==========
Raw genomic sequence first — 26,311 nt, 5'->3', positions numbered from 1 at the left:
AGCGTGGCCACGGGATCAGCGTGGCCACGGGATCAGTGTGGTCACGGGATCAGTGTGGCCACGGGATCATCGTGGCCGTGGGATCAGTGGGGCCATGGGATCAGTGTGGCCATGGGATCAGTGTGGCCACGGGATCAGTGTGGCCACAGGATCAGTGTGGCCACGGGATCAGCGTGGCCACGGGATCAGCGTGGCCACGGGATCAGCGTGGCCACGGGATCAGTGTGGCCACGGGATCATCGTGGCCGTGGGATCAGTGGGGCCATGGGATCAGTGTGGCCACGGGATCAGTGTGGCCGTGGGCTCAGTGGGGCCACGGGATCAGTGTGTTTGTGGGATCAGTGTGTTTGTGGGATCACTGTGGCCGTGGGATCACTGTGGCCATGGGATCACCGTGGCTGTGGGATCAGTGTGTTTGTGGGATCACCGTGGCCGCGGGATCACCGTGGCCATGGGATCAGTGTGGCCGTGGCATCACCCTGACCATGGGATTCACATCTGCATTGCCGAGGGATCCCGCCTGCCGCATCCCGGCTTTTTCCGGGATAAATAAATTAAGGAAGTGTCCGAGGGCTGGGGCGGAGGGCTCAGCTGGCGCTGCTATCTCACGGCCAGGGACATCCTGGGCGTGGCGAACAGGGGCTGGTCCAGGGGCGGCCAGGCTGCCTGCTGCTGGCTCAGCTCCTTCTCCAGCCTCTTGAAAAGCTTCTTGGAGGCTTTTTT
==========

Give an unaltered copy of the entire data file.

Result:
Raw genomic sequence first — 26,311 nt, 5'->3', positions numbered from 1 at the left:
AGCGTGGCCACGGGATCAGCGTGGCCACGGGATCAGTGTGGTCACGGGATCAGTGTGGCCACGGGATCATCGTGGCCGTGGGATCAGTGGGGCCATGGGATCAGTGTGGCCATGGGATCAGTGTGGCCACGGGATCAGTGTGGCCACAGGATCAGTGTGGCCACGGGATCAGCGTGGCCACGGGATCAGCGTGGCCACGGGATCAGCGTGGCCACGGGATCAGTGTGGCCACGGGATCATCGTGGCCGTGGGATCAGTGGGGCCATGGGATCAGTGTGGCCACGGGATCAGTGTGGCCGTGGGCTCAGTGGGGCCACGGGATCAGTGTGTTTGTGGGATCAGTGTGTTTGTGGGATCACTGTGGCCGTGGGATCACTGTGGCCATGGGATCACCGTGGCTGTGGGATCAGTGTGTTTGTGGGATCACCGTGGCCGCGGGATCACCGTGGCCATGGGATCAGTGTGGCCGTGGCATCACCCTGACCATGGGATTCACATCTGCATTGCCGAGGGATCCCGCCTGCCGCATCCCGGCTTTTTCCGGGATAAATAAATTAAGGAAGTGTCCGAGGGCTGGGGCGGAGGGCTCAGCTGGCGCTGCTATCTCACGGCCAGGGACATCCTGGGCGTGGCGAACAGGGGCTGGTCCAGGGGCGGCCAGGCTGCCTGCTGCTGGCTCAGCTCCTTCTCCAGCCTCTTGAAAAGCTTCTTGGAGGCTTTTTT